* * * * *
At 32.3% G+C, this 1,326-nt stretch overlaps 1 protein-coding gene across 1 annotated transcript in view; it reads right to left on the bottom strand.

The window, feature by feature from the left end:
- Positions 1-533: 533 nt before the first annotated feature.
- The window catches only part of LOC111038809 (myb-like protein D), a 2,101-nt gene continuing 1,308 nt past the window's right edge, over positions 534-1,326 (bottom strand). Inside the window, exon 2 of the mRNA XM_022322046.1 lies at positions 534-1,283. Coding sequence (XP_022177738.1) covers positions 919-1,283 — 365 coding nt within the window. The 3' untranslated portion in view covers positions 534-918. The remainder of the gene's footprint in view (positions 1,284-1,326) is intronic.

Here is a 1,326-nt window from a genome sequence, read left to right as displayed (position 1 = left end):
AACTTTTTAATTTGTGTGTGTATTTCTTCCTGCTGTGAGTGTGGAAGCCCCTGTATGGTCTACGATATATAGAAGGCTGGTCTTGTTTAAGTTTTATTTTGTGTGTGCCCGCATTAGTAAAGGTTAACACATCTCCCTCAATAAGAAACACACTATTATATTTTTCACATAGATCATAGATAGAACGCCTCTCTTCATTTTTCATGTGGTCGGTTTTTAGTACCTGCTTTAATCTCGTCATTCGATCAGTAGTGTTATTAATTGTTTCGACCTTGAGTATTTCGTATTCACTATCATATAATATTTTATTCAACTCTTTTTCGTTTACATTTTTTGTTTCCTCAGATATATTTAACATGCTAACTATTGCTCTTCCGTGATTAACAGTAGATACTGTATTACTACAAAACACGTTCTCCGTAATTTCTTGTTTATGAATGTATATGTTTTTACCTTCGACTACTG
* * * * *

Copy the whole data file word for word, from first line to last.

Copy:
At 32.3% G+C, this 1,326-nt stretch overlaps 1 protein-coding gene across 1 annotated transcript in view; it reads right to left on the bottom strand.

The window, feature by feature from the left end:
- Positions 1-533: 533 nt before the first annotated feature.
- The window catches only part of LOC111038809 (myb-like protein D), a 2,101-nt gene continuing 1,308 nt past the window's right edge, over positions 534-1,326 (bottom strand). Inside the window, exon 2 of the mRNA XM_022322046.1 lies at positions 534-1,283. Coding sequence (XP_022177738.1) covers positions 919-1,283 — 365 coding nt within the window. The 3' untranslated portion in view covers positions 534-918. The remainder of the gene's footprint in view (positions 1,284-1,326) is intronic.

Here is a 1,326-nt window from a genome sequence, read left to right as displayed (position 1 = left end):
AACTTTTTAATTTGTGTGTGTATTTCTTCCTGCTGTGAGTGTGGAAGCCCCTGTATGGTCTACGATATATAGAAGGCTGGTCTTGTTTAAGTTTTATTTTGTGTGTGCCCGCATTAGTAAAGGTTAACACATCTCCCTCAATAAGAAACACACTATTATATTTTTCACATAGATCATAGATAGAACGCCTCTCTTCATTTTTCATGTGGTCGGTTTTTAGTACCTGCTTTAATCTCGTCATTCGATCAGTAGTGTTATTAATTGTTTCGACCTTGAGTATTTCGTATTCACTATCATATAATATTTTATTCAACTCTTTTTCGTTTACATTTTTTGTTTCCTCAGATATATTTAACATGCTAACTATTGCTCTTCCGTGATTAACAGTAGATACTGTATTACTACAAAACACGTTCTCCGTAATTTCTTGTTTATGAATGTATATGTTTTTACCTTCGACTACTG